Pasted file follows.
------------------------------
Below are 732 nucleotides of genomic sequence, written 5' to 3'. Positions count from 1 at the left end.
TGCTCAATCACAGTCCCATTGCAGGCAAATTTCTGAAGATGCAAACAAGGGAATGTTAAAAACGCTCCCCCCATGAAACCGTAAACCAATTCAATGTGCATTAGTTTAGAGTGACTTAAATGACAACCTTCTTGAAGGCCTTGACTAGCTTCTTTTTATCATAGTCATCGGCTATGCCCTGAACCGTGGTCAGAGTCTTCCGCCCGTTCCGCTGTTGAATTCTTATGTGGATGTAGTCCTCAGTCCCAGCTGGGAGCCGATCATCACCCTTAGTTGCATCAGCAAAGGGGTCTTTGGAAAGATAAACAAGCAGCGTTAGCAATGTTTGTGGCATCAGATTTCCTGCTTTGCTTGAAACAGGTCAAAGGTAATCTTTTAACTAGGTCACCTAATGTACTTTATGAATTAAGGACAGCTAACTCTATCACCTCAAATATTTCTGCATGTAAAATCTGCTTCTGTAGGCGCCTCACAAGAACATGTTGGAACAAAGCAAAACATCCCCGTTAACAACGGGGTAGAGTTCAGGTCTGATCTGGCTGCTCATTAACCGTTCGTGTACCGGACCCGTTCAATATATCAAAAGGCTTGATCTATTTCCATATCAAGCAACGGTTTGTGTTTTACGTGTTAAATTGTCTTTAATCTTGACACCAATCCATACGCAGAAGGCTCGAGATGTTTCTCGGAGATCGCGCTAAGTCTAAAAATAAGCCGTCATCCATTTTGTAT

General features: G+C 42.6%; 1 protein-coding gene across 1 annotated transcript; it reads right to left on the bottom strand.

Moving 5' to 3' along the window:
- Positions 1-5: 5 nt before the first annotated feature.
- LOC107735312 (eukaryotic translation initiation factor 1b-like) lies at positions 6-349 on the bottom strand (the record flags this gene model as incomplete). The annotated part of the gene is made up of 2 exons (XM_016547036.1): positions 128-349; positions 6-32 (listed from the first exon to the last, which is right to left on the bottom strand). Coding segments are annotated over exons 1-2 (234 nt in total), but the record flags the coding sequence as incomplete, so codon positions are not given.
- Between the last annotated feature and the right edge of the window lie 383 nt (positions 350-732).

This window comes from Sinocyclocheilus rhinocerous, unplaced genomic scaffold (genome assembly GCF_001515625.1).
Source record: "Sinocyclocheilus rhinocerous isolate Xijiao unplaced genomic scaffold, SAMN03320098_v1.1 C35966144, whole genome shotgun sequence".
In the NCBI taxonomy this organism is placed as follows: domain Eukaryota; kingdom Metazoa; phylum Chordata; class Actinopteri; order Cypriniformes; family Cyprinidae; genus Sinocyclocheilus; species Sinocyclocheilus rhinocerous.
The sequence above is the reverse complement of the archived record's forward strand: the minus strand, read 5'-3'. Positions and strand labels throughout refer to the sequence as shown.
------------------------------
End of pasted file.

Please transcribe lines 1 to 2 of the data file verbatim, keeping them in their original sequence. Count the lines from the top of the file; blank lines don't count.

Below are 732 nucleotides of genomic sequence, written 5' to 3'. Positions count from 1 at the left end.
TGCTCAATCACAGTCCCATTGCAGGCAAATTTCTGAAGATGCAAACAAGGGAATGTTAAAAACGCTCCCCCCATGAAACCGTAAACCAATTCAATGTGCATTAGTTTAGAGTGACTTAAATGACAACCTTCTTGAAGGCCTTGACTAGCTTCTTTTTATCATAGTCATCGGCTATGCCCTGAACCGTGGTCAGAGTCTTCCGCCCGTTCCGCTGTTGAATTCTTATGTGGATGTAGTCCTCAGTCCCAGCTGGGAGCCGATCATCACCCTTAGTTGCATCAGCAAAGGGGTCTTTGGAAAGATAAACAAGCAGCGTTAGCAATGTTTGTGGCATCAGATTTCCTGCTTTGCTTGAAACAGGTCAAAGGTAATCTTTTAACTAGGTCACCTAATGTACTTTATGAATTAAGGACAGCTAACTCTATCACCTCAAATATTTCTGCATGTAAAATCTGCTTCTGTAGGCGCCTCACAAGAACATGTTGGAACAAAGCAAAACATCCCCGTTAACAACGGGGTAGAGTTCAGGTCTGATCTGGCTGCTCATTAACCGTTCGTGTACCGGACCCGTTCAATATATCAAAAGGCTTGATCTATTTCCATATCAAGCAACGGTTTGTGTTTTACGTGTTAAATTGTCTTTAATCTTGACACCAATCCATACGCAGAAGGCTCGAGATGTTTCTCGGAGATCGCGCTAAGTCTAAAAATAAGCCGTCATCCATTTTGTAT